What is Virtualization?
Virtualization is a proven software technology that is rapidly transforming the IT landscape and fundamentally changing the way that people compute.
Today’s powerful x86 computer hardware was originally designed to run only a single operating system and a single application, but virtualization breaks that bond, making it possible to run multiple operating systems and multiple applications on the same computer at the same time, increasing the utilization and flexibility of hardware.
Virtualization is a technology that can benefit anyone who uses a computer, from IT professionals and Mac enthusiasts to commercial businesses and government organizations. Join the millions of people around the world who use virtualization to save time, money and energy while achieving more with the computer hardware they already own.
How Does Virtualization Work?
In essence, virtualization lets you transform hardware into software. Use software such as VMware ESX Server to transform or “virtualize” the hardware resources of an x86-based computer—including the CPU, RAM, hard disk and network controller—to create a fully functional virtual machine that can run its own operating system and applications just like a “real” computer.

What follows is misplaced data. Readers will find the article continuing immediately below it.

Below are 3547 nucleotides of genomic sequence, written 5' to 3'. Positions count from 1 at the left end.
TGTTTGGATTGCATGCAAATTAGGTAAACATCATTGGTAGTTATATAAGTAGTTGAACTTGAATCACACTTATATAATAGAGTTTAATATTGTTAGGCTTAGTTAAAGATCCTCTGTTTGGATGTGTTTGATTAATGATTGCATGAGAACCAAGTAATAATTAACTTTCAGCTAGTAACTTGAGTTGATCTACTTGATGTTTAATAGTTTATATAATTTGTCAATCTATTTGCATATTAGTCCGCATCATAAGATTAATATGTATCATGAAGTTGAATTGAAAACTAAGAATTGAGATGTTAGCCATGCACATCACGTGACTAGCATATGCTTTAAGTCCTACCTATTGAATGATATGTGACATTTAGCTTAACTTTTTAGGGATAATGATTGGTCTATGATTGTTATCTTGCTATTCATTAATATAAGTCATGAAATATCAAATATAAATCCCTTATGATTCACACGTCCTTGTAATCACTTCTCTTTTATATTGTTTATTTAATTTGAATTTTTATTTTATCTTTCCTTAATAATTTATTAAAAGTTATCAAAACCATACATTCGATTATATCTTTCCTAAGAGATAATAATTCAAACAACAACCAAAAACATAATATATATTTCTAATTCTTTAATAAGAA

Multiple virtual machines share hardware resources without interfering with each other so that you can safely run several operating systems and applications at the same time on a single computer.
The VMware Approach to Virtualization
The VMware approach to virtualization inserts a thin layer of software directly on the computer hardware or on a host operating system. This software layer creates virtual machines and contains a virtual machine monitor or “hypervisor” that allocates hardware resources dynamically and transparently so that multiple operating systems can run concurrently on a single physical computer without even knowing it.
However, virtualizing a single physical computer is just the beginning. VMware offers a robust virtualization platform that can scale across hundreds of interconnected physical computers and storage devices to form an entire virtual infrastructure.